The opinion of the court was delivered by: Howard R. Lloyd United States Magistrate Judge
** E-filed July 11, 2011 **
ORDER DENYING PLAINTIFF'S MOTION TO COMPEL DISCOVERY
Pro se plaintiff Fang-Yuh Hsieh ("Hsieh"), who is now 61 years old, was employed by the United States Department of Veterans Affairs's ("VA") Cooperative Studies Program Coordinating Center in Palo Alto, California ("Palo Alto VA-CSPCC"), as a mathematical statistician from 1994 20 to 2002. Docket No. 1 ("Complaint") ¶ 3.
Hsieh previously claimed he was harassed and terminated in 2002 after he complained to his 22 supervisor, Dr. Philip Lavori ("Lavori"), about discriminatory treatment. Hsieh sued the VA and 23 Lavori in 2006 based on this alleged conduct, and that case resulted in summary judgment for the 24 VA and Lavori, a judgment upheld on appeal. SeeHsieh v. Peake, et al., No. C06-05281 PJH 25 ("Hsieh I").
Following that action, Hsieh sued the VA, Lavori, and Stanford University ("Stanford") for discrimination and retaliation under Title VII of the Civil Rights Act of 1964, 42 U.S.C. § 2000e
("Title VII") and the Age Discrimination in Employment Act, 29 U.S.C. §§ 621-634 ("ADEA"), based on those defendants' failure to hire him for numerous positions for which he applied in 2008 2 and 2009. See Hsieh v. Stanford University, et al., No. C09-05455 HRL ("Hsieh II"). In that action, 3 this Court dismissed with prejudice Hsieh's claims against Lavori because Hsieh did not exhaust his 4 administrative remedies prior to filing suit and because Lavori is not a proper defendant under Title VII and the ADEA. Hsieh II, Docket No. 45. Later, it granted both Stanford's and the VA's motions 6 for summary judgment in their entirety and entered judgment in favor of the defendants. Id., Docket
Now, Hsieh has filed the instant action against Stanford and Lavori (collectively, "Defendants") for age discrimination in violation of the ADEA ("Hsieh III"). He alleges that on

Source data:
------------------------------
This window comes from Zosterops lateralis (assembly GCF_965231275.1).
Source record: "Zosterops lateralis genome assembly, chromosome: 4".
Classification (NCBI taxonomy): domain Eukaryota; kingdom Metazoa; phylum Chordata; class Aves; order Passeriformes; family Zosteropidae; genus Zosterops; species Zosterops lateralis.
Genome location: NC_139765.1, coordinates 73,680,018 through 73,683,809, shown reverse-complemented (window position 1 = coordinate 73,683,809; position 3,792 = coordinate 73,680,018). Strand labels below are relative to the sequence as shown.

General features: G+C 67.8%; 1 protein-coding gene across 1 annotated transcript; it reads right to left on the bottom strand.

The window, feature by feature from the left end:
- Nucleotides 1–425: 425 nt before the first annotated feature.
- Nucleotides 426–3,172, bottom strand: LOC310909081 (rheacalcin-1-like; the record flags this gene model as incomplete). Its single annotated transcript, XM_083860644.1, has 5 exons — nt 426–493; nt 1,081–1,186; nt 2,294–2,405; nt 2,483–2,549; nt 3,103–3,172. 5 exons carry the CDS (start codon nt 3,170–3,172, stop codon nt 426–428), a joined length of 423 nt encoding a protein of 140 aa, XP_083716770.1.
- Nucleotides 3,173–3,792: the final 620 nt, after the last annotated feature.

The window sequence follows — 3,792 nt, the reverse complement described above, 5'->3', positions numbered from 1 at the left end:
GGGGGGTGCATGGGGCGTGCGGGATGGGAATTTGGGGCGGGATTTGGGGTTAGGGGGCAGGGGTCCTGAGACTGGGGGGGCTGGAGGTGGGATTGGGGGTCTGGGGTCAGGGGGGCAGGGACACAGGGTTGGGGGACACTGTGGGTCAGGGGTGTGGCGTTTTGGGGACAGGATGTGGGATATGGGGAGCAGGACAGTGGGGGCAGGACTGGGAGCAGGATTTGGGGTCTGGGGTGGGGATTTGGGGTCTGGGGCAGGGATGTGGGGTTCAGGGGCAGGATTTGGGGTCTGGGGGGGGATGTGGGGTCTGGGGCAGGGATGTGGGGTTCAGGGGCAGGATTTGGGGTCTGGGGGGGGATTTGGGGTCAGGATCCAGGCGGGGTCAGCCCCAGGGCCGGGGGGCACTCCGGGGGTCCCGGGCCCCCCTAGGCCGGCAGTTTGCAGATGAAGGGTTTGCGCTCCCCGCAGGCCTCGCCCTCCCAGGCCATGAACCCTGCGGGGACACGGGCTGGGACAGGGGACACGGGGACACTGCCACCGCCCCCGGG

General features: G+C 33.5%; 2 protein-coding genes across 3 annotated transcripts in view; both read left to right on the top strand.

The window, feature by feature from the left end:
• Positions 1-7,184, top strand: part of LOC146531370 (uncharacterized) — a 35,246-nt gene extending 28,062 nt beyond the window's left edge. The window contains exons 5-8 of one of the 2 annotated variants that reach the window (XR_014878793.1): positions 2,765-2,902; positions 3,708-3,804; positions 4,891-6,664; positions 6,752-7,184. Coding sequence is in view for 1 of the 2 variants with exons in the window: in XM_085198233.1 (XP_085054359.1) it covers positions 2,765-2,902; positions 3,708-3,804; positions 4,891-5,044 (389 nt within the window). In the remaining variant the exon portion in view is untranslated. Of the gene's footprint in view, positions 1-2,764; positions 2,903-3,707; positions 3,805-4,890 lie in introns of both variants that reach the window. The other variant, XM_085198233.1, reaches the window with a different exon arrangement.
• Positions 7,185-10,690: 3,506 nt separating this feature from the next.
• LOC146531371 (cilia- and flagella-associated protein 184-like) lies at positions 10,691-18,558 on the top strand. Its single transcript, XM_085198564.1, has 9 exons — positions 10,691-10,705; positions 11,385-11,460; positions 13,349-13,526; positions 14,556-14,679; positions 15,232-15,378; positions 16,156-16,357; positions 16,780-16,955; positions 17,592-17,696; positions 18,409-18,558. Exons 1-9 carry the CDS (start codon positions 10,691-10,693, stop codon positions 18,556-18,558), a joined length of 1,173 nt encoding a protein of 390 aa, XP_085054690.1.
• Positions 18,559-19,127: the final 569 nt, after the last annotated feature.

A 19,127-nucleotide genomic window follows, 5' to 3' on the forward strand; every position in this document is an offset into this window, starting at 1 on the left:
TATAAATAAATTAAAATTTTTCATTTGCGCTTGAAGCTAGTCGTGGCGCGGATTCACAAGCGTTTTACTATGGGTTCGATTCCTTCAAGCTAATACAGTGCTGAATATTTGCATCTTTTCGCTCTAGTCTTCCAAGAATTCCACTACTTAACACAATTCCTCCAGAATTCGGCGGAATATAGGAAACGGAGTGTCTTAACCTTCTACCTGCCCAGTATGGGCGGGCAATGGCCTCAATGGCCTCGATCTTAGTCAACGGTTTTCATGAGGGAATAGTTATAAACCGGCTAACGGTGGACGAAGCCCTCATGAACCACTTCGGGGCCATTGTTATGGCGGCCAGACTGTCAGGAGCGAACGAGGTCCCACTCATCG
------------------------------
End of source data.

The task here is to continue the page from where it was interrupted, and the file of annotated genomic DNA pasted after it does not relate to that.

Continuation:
Position") but that, despite his qualifications, he did not get the job. Complaint ¶ 7. According to
Hsieh, the hiring manager for the position contacted Lavori, who did not give Hsieh a good 13 reference. Id. Hsieh further alleges that, rather than hiring him, Stanford made an offer to a "younger 14 and less qualified individual," who thereafter declined the offer. Id. Stanford also allegedly kept the 15 position open and has continued to seek other applicants for the job. Id. Hsieh thus claims that
Stanford and Lavori discriminated against him because of his age and have "blacklisted and 17 blackballed" him because of his previous complaints against Lavori. Id. ¶¶ 1, 7.
because Hsieh again failed to exhaust his administrative remedies and because he is not subject to 20 the ADEA. Docket No. 26. Only Stanford remains as a defendant. 21
Stanford to provide further responses to his Interrogatory Nos. 5-8. Docket No. 39 ("MTC"). 23
Pursuant to Civil Local Rule 7-1(b), the Court finds these matters suitable for determination
without oral argument, and the July 12, 2011 hearing is vacated.*fn1
August 25, 2010 he applied for a biostatistician position at Stanford University ("Biostatistician Just as it did in Hsieh II, this Court granted Lavori's motion to dismiss the claim against him Since then, discovery disputes have arisen. Hsieh now moves for an order compelling Stanford opposes the motion. Docket No. 42 ("Opp'n").
Procedure 26, "[p]arties may obtain discovery regarding any non-privileged matter that is relevant to 5 any party's claim or defense . . . ." FED. R. CIV. P. 26(b)(1). "Relevant information need not be 6 admissible at the trial if the discovery appears reasonably calculated to lead to the discovery of 7 admissible evidence." Id. However, "[o]n motion or on its own, the court must limit the frequency 8 or extent of discovery otherwise allowed by these rules or by local rule if it determines that: (i) the 9 discovery sought is unreasonably cumulative or ...